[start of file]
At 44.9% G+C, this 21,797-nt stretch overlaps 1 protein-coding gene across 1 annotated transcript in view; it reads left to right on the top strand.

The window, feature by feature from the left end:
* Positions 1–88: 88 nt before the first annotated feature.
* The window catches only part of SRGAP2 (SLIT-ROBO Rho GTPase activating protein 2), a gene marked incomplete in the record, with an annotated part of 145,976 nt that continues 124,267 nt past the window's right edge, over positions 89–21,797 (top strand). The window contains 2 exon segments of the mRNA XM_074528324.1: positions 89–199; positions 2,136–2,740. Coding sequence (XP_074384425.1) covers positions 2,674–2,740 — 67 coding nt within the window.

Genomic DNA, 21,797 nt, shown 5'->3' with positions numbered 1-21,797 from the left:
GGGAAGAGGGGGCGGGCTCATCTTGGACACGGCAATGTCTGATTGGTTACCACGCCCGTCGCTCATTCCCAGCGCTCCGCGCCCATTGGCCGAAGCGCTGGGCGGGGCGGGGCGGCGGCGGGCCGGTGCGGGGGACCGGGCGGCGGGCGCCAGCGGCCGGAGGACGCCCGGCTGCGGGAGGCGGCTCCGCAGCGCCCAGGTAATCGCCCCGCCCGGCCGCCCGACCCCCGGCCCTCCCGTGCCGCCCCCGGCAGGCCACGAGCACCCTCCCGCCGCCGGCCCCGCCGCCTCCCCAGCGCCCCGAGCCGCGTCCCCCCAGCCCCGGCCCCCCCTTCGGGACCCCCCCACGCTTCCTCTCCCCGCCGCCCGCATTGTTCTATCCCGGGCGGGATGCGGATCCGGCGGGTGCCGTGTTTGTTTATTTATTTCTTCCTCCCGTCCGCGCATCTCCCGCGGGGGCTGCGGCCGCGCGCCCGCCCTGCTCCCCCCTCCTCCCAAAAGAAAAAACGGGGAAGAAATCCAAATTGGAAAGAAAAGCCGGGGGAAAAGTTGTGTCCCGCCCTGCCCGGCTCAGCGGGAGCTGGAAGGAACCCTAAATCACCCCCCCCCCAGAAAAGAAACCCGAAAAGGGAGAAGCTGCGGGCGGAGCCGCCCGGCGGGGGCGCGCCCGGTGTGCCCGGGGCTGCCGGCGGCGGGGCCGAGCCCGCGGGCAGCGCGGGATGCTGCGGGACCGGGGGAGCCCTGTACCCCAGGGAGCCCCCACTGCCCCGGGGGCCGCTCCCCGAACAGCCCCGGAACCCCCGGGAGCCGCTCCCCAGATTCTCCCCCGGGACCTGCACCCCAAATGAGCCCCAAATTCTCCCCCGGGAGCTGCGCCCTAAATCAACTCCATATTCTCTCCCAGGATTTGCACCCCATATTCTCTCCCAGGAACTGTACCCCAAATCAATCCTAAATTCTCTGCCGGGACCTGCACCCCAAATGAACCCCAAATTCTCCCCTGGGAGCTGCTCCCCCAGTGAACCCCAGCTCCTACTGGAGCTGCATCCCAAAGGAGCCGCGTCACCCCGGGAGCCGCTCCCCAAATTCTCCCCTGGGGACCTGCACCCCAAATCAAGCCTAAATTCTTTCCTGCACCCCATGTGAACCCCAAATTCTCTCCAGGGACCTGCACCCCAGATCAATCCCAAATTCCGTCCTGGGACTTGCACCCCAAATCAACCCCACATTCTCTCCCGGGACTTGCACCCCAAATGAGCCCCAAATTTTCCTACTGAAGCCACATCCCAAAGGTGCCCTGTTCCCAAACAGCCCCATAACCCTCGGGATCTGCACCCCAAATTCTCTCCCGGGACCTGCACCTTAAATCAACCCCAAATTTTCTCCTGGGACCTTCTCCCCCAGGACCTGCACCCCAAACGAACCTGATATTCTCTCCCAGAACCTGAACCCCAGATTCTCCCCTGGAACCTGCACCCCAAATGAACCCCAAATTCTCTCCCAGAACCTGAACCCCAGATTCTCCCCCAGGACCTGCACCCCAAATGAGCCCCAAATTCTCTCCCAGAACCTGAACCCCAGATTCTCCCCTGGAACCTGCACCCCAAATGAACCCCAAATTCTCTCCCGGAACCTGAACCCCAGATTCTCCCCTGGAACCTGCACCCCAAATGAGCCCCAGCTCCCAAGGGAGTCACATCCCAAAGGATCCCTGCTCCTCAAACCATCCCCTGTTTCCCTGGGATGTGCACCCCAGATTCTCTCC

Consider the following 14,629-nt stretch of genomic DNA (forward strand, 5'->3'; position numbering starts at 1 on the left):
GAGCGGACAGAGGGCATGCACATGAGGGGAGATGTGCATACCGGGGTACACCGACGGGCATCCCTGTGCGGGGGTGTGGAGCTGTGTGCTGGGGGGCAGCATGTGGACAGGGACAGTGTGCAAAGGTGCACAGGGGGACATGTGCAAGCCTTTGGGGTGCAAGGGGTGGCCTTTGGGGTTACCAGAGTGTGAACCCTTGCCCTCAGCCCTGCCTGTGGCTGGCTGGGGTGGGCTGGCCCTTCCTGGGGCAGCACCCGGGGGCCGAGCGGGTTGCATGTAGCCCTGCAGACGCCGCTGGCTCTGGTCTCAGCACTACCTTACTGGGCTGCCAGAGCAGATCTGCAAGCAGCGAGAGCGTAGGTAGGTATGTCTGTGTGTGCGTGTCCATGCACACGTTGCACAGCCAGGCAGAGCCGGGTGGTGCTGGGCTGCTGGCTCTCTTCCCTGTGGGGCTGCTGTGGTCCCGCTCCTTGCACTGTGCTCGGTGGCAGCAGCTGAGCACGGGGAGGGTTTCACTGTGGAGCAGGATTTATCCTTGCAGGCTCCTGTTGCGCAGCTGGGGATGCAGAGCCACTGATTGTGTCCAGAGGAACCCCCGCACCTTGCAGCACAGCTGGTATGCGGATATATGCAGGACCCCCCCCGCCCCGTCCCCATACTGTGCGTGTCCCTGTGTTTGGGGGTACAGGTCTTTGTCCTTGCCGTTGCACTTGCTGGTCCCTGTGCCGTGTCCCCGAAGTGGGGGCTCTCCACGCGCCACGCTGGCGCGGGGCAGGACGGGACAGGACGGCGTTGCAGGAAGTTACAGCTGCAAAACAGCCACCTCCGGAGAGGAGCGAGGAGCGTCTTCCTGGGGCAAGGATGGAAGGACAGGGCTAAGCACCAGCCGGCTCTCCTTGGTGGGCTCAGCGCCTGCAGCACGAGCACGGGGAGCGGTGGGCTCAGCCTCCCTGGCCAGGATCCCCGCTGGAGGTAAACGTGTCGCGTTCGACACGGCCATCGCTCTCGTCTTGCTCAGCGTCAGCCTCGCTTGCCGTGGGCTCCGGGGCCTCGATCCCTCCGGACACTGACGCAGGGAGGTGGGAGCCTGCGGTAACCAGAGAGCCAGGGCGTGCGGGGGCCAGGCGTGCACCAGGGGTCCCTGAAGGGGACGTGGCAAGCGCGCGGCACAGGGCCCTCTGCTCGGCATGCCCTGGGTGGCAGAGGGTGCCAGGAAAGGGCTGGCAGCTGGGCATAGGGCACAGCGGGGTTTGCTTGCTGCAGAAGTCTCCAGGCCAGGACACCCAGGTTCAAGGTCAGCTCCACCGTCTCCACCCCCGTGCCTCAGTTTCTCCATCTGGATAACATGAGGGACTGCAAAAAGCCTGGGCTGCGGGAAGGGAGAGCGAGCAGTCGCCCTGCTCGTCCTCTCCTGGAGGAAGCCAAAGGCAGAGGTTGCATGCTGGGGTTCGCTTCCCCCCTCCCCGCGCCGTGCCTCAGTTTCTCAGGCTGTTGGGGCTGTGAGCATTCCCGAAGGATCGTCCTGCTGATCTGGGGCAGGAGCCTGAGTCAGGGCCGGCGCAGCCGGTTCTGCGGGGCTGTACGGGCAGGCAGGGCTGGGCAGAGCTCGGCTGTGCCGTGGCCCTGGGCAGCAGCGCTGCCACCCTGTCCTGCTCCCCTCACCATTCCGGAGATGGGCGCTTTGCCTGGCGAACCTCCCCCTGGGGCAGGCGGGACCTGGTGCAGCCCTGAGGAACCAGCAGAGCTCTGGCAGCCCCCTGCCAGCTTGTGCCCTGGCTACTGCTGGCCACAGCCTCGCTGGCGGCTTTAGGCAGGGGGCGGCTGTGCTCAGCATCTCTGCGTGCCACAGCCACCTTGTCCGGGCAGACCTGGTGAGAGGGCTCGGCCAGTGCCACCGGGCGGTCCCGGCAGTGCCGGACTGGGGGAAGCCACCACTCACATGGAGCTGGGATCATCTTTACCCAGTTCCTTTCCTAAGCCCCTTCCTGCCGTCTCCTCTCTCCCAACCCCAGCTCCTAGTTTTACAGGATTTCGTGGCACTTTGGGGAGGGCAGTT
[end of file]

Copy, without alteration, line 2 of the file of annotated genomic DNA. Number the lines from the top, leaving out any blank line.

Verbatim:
The window, feature by feature from the left end: